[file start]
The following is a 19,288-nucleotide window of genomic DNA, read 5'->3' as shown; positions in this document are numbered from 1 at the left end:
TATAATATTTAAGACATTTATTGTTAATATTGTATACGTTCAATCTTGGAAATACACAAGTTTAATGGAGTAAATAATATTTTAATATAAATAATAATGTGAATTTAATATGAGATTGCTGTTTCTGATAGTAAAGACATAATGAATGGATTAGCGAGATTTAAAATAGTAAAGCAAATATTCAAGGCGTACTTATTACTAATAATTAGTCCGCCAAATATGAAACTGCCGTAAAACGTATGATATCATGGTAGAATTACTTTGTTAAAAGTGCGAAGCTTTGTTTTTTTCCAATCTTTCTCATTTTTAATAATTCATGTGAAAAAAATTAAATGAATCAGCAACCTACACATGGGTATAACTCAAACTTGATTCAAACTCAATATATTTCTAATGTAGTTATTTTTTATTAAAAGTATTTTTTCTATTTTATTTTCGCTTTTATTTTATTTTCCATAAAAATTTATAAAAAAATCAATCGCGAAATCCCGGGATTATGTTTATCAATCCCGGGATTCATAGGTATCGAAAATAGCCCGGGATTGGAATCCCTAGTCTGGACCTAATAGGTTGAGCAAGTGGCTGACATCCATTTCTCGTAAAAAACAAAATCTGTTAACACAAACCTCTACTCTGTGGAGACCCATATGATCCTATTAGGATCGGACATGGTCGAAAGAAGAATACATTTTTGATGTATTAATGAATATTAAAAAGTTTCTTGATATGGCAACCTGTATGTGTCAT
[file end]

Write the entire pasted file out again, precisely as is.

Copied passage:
The following is a 19,288-nucleotide window of genomic DNA, read 5'->3' as shown; positions in this document are numbered from 1 at the left end:
TATAATATTTAAGACATTTATTGTTAATATTGTATACGTTCAATCTTGGAAATACACAAGTTTAATGGAGTAAATAATATTTTAATATAAATAATAATGTGAATTTAATATGAGATTGCTGTTTCTGATAGTAAAGACATAATGAATGGATTAGCGAGATTTAAAATAGTAAAGCAAATATTCAAGGCGTACTTATTACTAATAATTAGTCCGCCAAATATGAAACTGCCGTAAAACGTATGATATCATGGTAGAATTACTTTGTTAAAAGTGCGAAGCTTTGTTTTTTTCCAATCTTTCTCATTTTTAATAATTCATGTGAAAAAAATTAAATGAATCAGCAACCTACACATGGGTATAACTCAAACTTGATTCAAACTCAATATATTTCTAATGTAGTTATTTTTTATTAAAAGTATTTTTTCTATTTTATTTTCGCTTTTATTTTATTTTCCATAAAAATTTATAAAAAAATCAATCGCGAAATCCCGGGATTATGTTTATCAATCCCGGGATTCATAGGTATCGAAAATAGCCCGGGATTGGAATCCCTAGTCTGGACCTAATAGGTTGAGCAAGTGGCTGACATCCATTTCTCGTAAAAAACAAAATCTGTTAACACAAACCTCTACTCTGTGGAGACCCATATGATCCTATTAGGATCGGACATGGTCGAAAGAAGAATACATTTTTGATGTATTAATGAATATTAAAAAGTTTCTTGATATGGCAACCTGTATGTGTCAT